Magnesium administration reduces risk for arrhythmias in cardiac surgery

Magnesium administration and dysrhythmias after cardiac surgery. A placebo-controlled, double-blind, randomized trial.

This study evaluated the effect of magnesium in 50 hospitalized patients. Magnesium was administered intravenously after cardiac surgery. The results showed that magnesium treated patients had a significantly reduced frequency of postoperative arrhythmias (irregular heartbeat). In addition, patients who had normal magnesium levels after the operation had a significantly reduced frequency of new arrhythmias compared to patients who had low magnesium levels after the operation. Since reduced postoperative magnesium levels are associated with increased death risk (morbidity), the authors recommend that optimum magnesium levels have to be closely observed in cardiac surgery patients. Further details can be found in the study.
An irregular heartbeat or “arrhythmia” is an abnormal heart rhythm, caused by problems with the heart's electrical conduction system. Arrhythmia occurs when the heart beats too fast (tachycardia), too slow (bradycardia) or with a skipping rhythm. Arrhythmias can be caused by a heart attack or other (organic) damage to the heart muscle. The most frequent cause of arrhythmia, however, is a chronic deficiency of micronutrients in the billions of heart muscle cells. If this deficiency comprises the specialized “electrical” heart muscle cells that either generate (e.g. sinus node) or conduct the electrical impulse for the heartbeat, they no longer function properly and arrhythmia occurs.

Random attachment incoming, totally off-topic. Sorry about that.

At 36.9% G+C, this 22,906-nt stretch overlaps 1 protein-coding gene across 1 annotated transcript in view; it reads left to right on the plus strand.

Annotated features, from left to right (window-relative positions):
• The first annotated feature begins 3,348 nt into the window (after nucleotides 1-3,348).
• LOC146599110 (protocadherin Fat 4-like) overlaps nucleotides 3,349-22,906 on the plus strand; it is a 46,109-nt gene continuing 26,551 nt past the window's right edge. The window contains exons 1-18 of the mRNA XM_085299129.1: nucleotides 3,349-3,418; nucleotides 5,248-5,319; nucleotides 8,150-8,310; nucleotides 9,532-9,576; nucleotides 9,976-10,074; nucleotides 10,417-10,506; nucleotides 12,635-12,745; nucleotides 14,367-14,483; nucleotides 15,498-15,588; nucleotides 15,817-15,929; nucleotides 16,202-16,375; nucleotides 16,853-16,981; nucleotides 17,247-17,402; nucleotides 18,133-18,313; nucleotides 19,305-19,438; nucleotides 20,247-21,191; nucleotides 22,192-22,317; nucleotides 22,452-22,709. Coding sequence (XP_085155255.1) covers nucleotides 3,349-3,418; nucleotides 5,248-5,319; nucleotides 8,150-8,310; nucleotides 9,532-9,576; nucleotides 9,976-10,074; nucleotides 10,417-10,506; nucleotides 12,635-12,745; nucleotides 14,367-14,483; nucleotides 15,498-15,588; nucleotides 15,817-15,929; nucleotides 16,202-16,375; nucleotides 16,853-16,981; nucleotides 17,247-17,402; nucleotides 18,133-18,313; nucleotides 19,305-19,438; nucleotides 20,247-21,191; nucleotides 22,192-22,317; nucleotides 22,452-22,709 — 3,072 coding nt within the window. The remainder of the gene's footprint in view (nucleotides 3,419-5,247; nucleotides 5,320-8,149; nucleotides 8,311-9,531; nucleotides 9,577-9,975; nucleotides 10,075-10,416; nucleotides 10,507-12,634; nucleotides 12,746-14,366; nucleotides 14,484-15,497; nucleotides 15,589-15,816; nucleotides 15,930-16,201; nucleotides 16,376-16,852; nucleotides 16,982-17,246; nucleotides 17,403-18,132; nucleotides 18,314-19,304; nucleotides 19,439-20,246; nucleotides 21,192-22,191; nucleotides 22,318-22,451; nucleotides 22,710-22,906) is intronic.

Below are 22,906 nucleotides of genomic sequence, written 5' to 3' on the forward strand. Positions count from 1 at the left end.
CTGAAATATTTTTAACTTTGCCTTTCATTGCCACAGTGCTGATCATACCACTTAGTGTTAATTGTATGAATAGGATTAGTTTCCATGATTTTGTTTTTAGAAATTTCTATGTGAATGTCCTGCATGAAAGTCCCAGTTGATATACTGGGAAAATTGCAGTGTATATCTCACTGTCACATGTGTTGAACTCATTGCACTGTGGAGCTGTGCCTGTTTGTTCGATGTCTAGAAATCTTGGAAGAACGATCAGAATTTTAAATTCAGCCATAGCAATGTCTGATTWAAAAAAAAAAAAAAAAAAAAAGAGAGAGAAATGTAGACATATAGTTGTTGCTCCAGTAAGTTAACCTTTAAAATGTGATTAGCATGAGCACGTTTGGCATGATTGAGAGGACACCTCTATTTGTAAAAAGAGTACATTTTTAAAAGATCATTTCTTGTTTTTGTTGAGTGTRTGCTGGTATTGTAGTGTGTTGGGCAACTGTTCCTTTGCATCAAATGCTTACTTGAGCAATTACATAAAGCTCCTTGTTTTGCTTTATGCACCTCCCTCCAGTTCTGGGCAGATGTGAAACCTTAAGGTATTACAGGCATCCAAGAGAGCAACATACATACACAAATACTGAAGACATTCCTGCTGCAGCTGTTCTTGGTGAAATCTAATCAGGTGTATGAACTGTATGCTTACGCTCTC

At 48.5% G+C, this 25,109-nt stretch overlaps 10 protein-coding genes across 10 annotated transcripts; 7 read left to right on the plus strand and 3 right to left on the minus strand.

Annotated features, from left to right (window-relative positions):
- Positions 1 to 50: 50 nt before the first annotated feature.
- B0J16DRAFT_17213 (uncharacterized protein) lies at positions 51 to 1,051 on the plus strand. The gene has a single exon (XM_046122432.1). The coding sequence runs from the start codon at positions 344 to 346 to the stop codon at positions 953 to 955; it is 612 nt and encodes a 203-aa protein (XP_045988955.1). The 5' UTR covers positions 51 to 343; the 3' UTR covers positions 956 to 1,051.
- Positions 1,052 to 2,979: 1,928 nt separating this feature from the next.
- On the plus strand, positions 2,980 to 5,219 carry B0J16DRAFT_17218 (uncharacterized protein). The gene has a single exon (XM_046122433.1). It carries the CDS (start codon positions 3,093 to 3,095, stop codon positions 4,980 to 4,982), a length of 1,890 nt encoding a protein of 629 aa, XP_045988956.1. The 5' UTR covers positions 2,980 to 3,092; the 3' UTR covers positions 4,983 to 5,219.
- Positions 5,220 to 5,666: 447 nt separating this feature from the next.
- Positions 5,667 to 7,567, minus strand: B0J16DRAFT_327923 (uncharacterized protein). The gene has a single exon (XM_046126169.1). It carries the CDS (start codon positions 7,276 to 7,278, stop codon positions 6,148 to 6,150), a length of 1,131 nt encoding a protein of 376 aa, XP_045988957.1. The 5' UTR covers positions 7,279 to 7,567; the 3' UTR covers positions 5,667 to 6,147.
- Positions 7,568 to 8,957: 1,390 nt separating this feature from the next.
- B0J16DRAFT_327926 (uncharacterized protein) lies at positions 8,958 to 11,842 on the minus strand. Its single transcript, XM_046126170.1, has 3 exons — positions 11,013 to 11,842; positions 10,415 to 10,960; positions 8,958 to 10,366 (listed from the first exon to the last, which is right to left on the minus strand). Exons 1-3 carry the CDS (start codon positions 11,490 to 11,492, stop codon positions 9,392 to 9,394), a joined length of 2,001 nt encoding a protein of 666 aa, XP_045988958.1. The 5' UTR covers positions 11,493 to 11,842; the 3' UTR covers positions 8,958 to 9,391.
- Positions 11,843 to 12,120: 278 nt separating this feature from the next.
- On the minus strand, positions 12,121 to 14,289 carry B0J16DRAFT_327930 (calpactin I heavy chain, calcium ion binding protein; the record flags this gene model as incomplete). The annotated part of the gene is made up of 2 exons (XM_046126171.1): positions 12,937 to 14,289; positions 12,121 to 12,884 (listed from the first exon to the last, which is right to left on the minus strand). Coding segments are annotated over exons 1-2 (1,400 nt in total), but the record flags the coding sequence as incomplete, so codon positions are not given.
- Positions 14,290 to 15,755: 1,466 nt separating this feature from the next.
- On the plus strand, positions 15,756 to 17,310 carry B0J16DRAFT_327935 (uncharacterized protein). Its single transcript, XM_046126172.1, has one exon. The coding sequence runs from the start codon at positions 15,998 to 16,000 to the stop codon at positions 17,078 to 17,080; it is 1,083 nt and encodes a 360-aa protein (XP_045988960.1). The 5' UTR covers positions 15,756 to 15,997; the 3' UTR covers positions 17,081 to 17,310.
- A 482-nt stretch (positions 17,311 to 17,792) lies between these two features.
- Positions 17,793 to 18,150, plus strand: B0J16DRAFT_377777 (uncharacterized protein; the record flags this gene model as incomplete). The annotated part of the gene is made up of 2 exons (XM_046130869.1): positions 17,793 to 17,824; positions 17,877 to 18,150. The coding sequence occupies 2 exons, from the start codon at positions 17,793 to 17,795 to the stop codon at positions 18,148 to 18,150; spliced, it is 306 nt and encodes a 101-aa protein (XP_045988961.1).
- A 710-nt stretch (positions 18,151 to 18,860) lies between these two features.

England MR, Gordon G, Salem M, Chernow B. Magnesium administration and dysrhythmias after cardiac surgery. A placebo-controlled, double-blind, randomized trial. JAMA. 1992 Nov 4;268(17):2395-402.


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